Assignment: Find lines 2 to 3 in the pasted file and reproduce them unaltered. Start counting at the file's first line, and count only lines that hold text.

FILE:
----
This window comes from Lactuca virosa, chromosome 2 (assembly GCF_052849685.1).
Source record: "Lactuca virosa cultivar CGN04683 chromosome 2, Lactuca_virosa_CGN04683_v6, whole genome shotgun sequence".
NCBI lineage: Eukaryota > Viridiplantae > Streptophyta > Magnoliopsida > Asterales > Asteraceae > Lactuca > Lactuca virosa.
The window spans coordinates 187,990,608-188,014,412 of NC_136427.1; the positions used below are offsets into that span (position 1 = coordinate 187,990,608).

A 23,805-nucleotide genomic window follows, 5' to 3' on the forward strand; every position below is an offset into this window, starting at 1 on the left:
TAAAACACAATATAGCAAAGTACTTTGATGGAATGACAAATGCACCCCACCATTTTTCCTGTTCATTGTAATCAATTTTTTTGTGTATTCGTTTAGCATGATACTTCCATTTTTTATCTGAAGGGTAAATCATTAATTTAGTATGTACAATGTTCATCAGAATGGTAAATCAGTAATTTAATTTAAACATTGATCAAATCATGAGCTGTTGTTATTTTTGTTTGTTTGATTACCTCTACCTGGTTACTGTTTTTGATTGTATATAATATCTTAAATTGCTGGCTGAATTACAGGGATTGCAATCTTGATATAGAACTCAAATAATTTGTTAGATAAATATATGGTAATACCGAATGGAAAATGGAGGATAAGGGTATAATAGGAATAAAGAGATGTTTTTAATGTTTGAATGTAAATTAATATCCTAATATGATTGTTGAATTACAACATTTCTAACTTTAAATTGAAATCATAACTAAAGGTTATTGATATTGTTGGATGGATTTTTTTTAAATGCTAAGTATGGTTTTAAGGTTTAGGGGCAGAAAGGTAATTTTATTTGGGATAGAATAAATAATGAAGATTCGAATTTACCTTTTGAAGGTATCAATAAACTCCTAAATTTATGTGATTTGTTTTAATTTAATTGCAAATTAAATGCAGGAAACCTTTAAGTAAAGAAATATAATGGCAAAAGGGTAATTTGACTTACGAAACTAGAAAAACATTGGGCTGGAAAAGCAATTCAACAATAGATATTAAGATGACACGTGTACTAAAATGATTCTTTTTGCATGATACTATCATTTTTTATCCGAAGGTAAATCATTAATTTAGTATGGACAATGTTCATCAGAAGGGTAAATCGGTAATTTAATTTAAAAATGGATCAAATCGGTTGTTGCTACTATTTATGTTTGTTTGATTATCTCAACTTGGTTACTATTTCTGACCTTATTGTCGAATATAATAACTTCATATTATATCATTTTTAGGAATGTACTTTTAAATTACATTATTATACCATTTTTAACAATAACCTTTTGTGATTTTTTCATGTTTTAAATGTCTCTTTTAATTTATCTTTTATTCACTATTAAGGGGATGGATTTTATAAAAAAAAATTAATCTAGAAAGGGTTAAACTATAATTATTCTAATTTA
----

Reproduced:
Source record: "Lactuca virosa cultivar CGN04683 chromosome 2, Lactuca_virosa_CGN04683_v6, whole genome shotgun sequence".
NCBI lineage: Eukaryota > Viridiplantae > Streptophyta > Magnoliopsida > Asterales > Asteraceae > Lactuca > Lactuca virosa.